Adding and subtracting rational expressions works just like adding and subtracting numerical fractions. To add fractions, we need to find a common denominator. Letâ€™s look at an example of fraction addition.

We have to rewrite the fractions so they share a common denominator before we are able to add. We must do the same thing when adding or subtracting rational expressions.

The easiest common denominator to use will be the **least common denominator**, or LCD. The LCD is the smallest multiple that the denominators have in common. To find the LCD of two rational expressions, we factor the expressions and multiply all of the distinct factors. For instance, if the factored denominators were [latex]\left(x+3\right)\left(x+4\right)[/latex] and [latex]\left(x+4\right)\left(x+5\right)[/latex], then the LCD would be [latex]\left(x+3\right)\left(x+4\right)\left(x+5\right)[/latex].

Once we find the LCD, we need to multiply each expression by the form of 1 that will change the denominator to the LCD. We would need to multiply the expression with a denominator of [latex]\left(x+3\right)\left(x+4\right)[/latex] by [latex]\frac{x+5}{x+5}[/latex] and the expression with a denominator of [latex]\left(x+4\right)\left(x+5\right)[/latex] by [latex]\frac{x+3}{x+3}[/latex].

### How To: Given two rational expressions, add or subtract them.

- Factor the numerator and denominator.
- Find the LCD of the expressions.
- Multiply the expressions by a form of 1 that changes the denominators to the LCD.
- Add or subtract the numerators.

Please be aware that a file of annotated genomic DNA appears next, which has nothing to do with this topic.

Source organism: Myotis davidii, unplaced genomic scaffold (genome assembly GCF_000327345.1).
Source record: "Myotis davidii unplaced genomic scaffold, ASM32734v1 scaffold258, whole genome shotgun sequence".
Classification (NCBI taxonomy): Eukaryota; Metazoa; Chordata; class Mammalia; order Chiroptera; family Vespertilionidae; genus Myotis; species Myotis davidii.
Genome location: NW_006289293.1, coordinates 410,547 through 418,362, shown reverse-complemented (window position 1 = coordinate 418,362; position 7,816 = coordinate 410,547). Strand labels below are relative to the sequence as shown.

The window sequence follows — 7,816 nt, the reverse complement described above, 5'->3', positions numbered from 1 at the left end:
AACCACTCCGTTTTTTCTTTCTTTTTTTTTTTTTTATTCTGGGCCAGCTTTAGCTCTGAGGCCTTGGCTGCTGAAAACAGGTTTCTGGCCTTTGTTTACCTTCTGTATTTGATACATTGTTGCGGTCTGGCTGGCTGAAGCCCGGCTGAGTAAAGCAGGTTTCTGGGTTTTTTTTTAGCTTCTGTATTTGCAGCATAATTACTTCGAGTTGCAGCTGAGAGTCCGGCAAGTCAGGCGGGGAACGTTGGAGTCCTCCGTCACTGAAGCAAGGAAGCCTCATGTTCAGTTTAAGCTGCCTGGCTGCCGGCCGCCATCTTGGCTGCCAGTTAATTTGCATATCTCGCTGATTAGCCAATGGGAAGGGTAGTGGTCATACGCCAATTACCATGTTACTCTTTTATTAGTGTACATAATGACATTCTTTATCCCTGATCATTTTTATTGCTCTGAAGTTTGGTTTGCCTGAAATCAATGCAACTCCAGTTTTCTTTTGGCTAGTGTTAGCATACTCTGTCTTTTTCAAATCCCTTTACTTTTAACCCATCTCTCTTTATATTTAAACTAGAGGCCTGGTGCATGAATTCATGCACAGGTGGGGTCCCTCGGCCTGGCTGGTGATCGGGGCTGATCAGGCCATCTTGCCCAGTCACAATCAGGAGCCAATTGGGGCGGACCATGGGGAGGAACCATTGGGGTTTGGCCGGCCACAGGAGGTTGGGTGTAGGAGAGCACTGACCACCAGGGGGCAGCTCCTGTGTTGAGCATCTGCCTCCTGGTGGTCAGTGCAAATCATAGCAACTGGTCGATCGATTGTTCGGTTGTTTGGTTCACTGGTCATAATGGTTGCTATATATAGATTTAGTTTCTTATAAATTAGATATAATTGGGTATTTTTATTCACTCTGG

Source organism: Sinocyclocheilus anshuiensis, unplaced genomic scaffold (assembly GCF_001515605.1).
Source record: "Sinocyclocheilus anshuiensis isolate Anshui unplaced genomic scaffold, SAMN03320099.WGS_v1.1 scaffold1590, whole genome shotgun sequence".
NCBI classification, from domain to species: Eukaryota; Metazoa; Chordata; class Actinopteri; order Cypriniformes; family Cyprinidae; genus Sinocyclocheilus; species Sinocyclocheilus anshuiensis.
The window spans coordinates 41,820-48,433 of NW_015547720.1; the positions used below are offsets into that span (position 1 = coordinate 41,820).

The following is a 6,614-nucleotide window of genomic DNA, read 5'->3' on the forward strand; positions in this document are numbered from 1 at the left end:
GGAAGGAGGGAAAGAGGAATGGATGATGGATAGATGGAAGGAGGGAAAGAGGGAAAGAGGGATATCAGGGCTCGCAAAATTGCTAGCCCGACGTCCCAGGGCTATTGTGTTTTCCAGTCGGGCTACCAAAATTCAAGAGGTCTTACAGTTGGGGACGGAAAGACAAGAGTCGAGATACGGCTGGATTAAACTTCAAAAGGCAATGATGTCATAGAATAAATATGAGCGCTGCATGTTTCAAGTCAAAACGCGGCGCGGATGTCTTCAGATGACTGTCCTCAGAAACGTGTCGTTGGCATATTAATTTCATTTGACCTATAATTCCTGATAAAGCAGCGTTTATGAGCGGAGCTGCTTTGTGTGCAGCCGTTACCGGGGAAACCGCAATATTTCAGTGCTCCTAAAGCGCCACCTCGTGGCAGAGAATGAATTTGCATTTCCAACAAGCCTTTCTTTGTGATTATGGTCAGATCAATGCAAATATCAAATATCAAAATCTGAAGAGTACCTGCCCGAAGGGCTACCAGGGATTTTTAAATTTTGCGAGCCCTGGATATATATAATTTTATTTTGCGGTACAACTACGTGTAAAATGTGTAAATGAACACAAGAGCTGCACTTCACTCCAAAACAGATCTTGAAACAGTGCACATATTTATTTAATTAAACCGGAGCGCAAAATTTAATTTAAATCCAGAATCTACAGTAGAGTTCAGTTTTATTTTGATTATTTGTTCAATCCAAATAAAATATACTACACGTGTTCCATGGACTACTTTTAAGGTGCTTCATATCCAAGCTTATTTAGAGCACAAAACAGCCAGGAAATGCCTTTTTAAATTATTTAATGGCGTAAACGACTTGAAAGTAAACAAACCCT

- Simplify.

### Example 4: Adding Rational Expressions

Add the rational expressions:

### Solution

First, we have to find the LCD. In this case, the LCD will be [latex]xy[/latex]. We then multiply each expression by the appropriate form of 1 to obtain [latex]xy[/latex] as the denominator for each fraction.

Now that the expressions have the same denominator, we simply add the numerators to find the sum.

### Analysis of the Solution

Multiplying by [latex]\frac{y}{y}[/latex] or [latex]\frac{x}{x}[/latex] does not change the value of the original expression because any number divided by itself is 1, and multiplying an expression by 1 gives the original expression.

### Example 5: Subtracting Rational Expressions

Subtract the rational expressions:

### Solution

[latex]\begin{array}{cc}\frac{6}{{\left(x+2\right)}^{2}}-\frac{2}{\left(x+2\right)\left(x - 2\right)}\hfill & \text{Factor}.\hfill \\ \frac{6}{{\left(x+2\right)}^{2}}\cdot \frac{x - 2}{x - 2}-\frac{2}{\left(x+2\right)\left(x - 2\right)}\cdot \frac{x+2}{x+2}\hfill & \text{Multiply each fraction to get LCD as denominator}.\hfill \\ \frac{6\left(x - 2\right)}{{\left(x+2\right)}^{2}\left(x - 2\right)}-\frac{2\left(x+2\right)}{{\left(x+2\right)}^{2}\left(x - 2\right)}\hfill & \text{Multiply}.\hfill \\ \frac{6x - 12-\left(2x+4\right)}{{\left(x+2\right)}^{2}\left(x - 2\right)}\hfill & \text{Apply distributive property}.\hfill \\ \frac{4x - 16}{{\left(x+2\right)}^{2}\left(x - 2\right)}\hfill & \text{Subtract}.\hfill \\ \frac{4\left(x - 4\right)}{{\left(x+2\right)}^{2}\left(x - 2\right)}\hfill & \text{Simplify}.\hfill \end{array}[/latex]

### Q & A

### Do we have to use the LCD to add or subtract rational expressions?

*No. Any common denominator will work, but it is easiest to use the LCD.*